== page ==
Mercer this morning (November 23) launched its new initiative to advise on the big changes in the super industry – mainly consumerism and technological disruption. It involves five new customer platforms.
The ‘Super Genome Project’ follows two years of business transformation, and involves a shift from the “age of administration to the age of engagement”.
Super admin is no longer a record-keeping service. Administrators, such as Mercer, have to partner with their client funds and corporate clients to achieve growth in an increasingly competitive industry, Andrew Godfrey of Mercer said today.
The project involves a range of programs including: Mercer Edge, a data analytics service; a CRM and marketing solution; new member registry; a new digital capability for mobiles; and the Mercer multi-manager offering configured in a user-friendly fashion.
Mercer published last week a series of thought-leadership pieces under the heading ‘Reimagining Super – including how to avoid the ‘race to the bottom’ – in which Andrew Godfrey and Renee McGowan discussed the changing face of super administration.
Godfrey, the leader of Mercer Financial Services in the Pacific, looked at how funds can avoid a race to the bottom by enhancing the customer experience rather than competing solely on price. McGowan, Mercer’s chief customer and marketing officer in the Pacific, looked at the impact of the digital age on member engagement in super.
The commentary is on the Mercer website.
Godfrey wrote, in part: “Super funds and administrators have become bigger in recent years on the back of consolidation and the need for scale. The overheads of running a super fund and the investment in technology that’s required are significant, so scale is critical, but the competitive landscape for super administration has reached a peak of consolidation. To transform, the industry needs to invest in new technology and operations where people are at the heart of the process.
“The super industry is facing a crossroads and funds and administrators have to choose to continue with an ‘old school’ approach, or choose a ‘new school’ strategy. Either the industry responds to the digital revolution and empowers funds and members, or it continues to drive out costs and engage competitors in a price war…
“In the super industry, cost leadership is a viable strategy for larger companies because they can use their size and big reserves of cash to take advantage of economies of scale, delivering a cheaper product or service to more people.
“However, a cost leadership strategy can force the competition to match the price or fees the leader has set, creating a price war – similar to a ‘Coles versus Woolworths’ scenario. Companies in this situation must innovate cost-saving solutions and try to attract a larger portion of price-sensitive customers. This often leads to ever-eroding margins and an increased importance on volume sales. Further, cost leadership can lower customer loyalty because they’re attached to the price, not the brand, and can reduce the company’s reputation as a provider of high-quality services or products.”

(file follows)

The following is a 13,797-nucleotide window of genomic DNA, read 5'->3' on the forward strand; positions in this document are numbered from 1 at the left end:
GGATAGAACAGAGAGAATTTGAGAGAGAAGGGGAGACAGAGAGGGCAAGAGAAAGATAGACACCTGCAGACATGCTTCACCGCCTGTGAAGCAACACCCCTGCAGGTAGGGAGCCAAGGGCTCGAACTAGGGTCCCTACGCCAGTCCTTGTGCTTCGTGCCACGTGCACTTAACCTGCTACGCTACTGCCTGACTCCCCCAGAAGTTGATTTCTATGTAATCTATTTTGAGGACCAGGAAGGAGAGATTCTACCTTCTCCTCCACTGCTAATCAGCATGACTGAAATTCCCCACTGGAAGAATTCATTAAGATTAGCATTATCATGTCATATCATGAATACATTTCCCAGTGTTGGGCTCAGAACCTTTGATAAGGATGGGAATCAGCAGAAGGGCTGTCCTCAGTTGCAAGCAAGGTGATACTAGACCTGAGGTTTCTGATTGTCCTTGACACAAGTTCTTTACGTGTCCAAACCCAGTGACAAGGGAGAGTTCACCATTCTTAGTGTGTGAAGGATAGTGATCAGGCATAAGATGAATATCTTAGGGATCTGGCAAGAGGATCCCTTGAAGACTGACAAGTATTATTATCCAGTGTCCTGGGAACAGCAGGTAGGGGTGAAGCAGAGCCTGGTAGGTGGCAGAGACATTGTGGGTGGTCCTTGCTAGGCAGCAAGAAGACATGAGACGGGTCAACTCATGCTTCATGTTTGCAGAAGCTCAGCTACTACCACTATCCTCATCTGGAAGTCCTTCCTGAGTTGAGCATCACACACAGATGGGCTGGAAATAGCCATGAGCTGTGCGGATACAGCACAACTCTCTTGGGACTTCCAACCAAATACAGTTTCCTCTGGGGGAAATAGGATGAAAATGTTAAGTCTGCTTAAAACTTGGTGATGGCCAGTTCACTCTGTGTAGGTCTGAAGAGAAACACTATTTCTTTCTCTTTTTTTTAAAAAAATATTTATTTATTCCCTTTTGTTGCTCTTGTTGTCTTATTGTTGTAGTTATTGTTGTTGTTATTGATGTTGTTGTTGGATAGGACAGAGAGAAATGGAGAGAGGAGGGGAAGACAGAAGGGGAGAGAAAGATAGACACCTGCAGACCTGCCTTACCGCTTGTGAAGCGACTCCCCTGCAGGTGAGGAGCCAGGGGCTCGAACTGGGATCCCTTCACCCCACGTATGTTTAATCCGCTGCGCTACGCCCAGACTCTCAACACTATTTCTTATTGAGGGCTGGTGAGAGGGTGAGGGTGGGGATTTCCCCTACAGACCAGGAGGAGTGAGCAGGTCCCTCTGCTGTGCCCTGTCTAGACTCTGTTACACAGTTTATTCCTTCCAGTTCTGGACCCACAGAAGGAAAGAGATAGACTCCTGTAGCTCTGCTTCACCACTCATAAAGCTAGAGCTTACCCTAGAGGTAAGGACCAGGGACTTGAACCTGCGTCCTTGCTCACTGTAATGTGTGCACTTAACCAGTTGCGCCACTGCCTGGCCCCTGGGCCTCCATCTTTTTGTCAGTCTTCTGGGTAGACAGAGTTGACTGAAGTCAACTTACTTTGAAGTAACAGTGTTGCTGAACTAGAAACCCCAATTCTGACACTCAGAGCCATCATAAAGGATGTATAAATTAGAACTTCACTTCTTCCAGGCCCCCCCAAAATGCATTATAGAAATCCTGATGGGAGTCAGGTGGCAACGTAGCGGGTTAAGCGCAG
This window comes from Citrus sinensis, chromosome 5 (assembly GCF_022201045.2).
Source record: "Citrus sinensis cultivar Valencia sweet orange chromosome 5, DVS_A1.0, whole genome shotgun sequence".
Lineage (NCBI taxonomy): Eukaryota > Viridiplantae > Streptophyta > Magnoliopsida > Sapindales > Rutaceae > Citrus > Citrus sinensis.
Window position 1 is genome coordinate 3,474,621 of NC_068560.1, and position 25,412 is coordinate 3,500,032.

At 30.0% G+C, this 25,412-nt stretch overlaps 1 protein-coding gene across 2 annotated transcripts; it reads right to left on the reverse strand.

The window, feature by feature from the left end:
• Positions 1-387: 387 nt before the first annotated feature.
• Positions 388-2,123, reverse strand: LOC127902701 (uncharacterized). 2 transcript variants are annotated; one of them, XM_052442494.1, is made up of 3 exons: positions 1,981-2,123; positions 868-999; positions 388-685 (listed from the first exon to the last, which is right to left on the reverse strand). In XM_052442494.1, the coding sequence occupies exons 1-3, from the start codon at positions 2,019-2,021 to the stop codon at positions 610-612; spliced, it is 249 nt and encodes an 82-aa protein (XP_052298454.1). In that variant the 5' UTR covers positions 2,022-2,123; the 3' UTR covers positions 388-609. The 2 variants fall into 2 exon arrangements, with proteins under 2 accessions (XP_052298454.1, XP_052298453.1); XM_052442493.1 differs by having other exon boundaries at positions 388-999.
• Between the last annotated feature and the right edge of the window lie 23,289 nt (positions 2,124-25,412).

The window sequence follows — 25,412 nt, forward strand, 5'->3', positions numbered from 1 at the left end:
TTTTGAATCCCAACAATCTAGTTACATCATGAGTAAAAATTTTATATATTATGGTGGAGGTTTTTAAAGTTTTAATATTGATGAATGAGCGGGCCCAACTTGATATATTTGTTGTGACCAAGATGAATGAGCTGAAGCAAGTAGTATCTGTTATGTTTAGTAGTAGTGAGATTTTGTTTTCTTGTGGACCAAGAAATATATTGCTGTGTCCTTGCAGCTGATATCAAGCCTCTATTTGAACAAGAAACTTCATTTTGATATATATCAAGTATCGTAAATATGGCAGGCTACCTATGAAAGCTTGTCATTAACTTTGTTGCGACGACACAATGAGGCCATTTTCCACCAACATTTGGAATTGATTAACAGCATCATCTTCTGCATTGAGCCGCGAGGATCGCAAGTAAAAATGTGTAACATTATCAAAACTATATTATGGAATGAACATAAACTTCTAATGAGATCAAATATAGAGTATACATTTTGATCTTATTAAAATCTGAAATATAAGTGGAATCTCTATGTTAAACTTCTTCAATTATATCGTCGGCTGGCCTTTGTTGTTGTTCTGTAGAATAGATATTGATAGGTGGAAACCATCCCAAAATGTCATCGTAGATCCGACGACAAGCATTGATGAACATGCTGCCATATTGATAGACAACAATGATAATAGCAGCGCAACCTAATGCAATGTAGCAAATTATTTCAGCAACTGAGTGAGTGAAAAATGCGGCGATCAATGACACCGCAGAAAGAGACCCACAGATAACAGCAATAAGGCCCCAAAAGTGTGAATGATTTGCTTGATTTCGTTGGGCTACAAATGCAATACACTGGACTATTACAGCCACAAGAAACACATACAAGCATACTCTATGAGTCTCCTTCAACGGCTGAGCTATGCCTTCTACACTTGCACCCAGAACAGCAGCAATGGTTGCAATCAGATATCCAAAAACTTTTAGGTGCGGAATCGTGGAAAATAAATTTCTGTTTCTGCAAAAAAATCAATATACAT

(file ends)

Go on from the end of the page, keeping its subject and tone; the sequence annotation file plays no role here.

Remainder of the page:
The alternative competitive strategy to simply reducing price is enhancing the customer experience while continuing to deliver value.
“Superannuation administrators cannot escape the reality of needing to continue to reduce our cost to serve, but more importantly we need to continue to innovate. There will most likely always be pressure to reduce fees. However, the industry, government, and members have to let the Stronger Super reforms do their job and fees will come down. Funds absolutely have to keep one eye on the current and future policy landscape, but they also need to keep one eye firmly fixed on the member…
“Super companies can protect their margin by differentiating themselves with innovation such as digital capabilities that provide their members with more control and access to information and tools they need to engage with their super when, where and how they want to. By providing a more comprehensive service to their customers they can avoid a protracted and painful price war with competitors.
“’New school’ super administrators will recognise the value of the customer; provide customer-focused technology solutions; simplify super while ensuring people are at the centre of process; provide an innovation pipeline to power future growth…”
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